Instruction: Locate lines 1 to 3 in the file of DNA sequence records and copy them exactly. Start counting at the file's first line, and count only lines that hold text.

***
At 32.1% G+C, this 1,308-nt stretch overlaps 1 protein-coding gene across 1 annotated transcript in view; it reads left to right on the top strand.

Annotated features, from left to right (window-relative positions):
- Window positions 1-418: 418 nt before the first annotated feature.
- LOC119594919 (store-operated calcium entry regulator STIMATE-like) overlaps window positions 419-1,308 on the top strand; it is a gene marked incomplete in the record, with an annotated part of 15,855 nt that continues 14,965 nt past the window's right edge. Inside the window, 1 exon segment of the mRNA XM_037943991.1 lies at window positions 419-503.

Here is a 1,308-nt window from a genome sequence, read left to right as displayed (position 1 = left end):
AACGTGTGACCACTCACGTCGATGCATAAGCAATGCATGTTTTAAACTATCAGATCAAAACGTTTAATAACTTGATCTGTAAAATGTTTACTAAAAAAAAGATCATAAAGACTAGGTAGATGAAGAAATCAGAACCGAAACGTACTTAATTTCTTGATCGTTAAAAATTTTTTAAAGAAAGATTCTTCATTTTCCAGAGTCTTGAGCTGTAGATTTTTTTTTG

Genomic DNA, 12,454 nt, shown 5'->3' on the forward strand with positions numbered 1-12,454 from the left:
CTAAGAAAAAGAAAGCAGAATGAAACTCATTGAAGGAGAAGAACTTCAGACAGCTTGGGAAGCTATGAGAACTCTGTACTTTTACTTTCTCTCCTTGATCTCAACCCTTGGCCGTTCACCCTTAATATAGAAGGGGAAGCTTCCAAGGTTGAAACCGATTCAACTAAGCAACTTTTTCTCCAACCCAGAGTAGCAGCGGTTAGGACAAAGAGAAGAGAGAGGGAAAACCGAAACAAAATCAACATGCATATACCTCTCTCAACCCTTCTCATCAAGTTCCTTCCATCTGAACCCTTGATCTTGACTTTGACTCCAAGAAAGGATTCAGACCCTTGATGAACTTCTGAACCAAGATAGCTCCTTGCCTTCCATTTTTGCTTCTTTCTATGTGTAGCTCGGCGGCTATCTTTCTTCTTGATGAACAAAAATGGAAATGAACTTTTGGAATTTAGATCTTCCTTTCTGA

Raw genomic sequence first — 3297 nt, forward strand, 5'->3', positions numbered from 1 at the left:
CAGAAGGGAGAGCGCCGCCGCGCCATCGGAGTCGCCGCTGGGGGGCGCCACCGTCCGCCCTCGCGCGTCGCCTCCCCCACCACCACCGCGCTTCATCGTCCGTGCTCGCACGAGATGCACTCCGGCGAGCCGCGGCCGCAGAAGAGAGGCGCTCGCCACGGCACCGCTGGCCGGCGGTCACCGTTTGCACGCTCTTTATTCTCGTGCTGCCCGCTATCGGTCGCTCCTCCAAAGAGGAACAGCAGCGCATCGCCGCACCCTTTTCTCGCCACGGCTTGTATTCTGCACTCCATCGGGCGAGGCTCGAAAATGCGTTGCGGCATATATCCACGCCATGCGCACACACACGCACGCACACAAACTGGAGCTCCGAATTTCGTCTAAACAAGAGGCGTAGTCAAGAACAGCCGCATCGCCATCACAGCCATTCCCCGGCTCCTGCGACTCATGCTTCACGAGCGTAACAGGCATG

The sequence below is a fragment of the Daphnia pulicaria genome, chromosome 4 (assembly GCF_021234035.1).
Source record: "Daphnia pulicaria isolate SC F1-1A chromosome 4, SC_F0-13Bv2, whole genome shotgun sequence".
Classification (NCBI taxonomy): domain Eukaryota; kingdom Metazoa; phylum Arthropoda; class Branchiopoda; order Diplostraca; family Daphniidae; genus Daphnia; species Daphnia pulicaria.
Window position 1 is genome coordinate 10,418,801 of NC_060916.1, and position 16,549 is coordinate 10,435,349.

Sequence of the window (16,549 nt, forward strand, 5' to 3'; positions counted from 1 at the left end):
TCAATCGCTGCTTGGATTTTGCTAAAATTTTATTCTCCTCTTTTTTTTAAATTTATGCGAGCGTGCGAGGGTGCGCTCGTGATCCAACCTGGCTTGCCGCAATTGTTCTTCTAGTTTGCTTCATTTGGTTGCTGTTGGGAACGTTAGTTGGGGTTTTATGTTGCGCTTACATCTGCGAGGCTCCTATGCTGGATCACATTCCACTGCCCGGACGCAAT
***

At 32.1% G+C, this 1,308-nt stretch overlaps 1 protein-coding gene across 1 annotated transcript in view; it reads left to right on the top strand.

Annotated features, from left to right (window-relative positions):
- Window positions 1-418: 418 nt before the first annotated feature.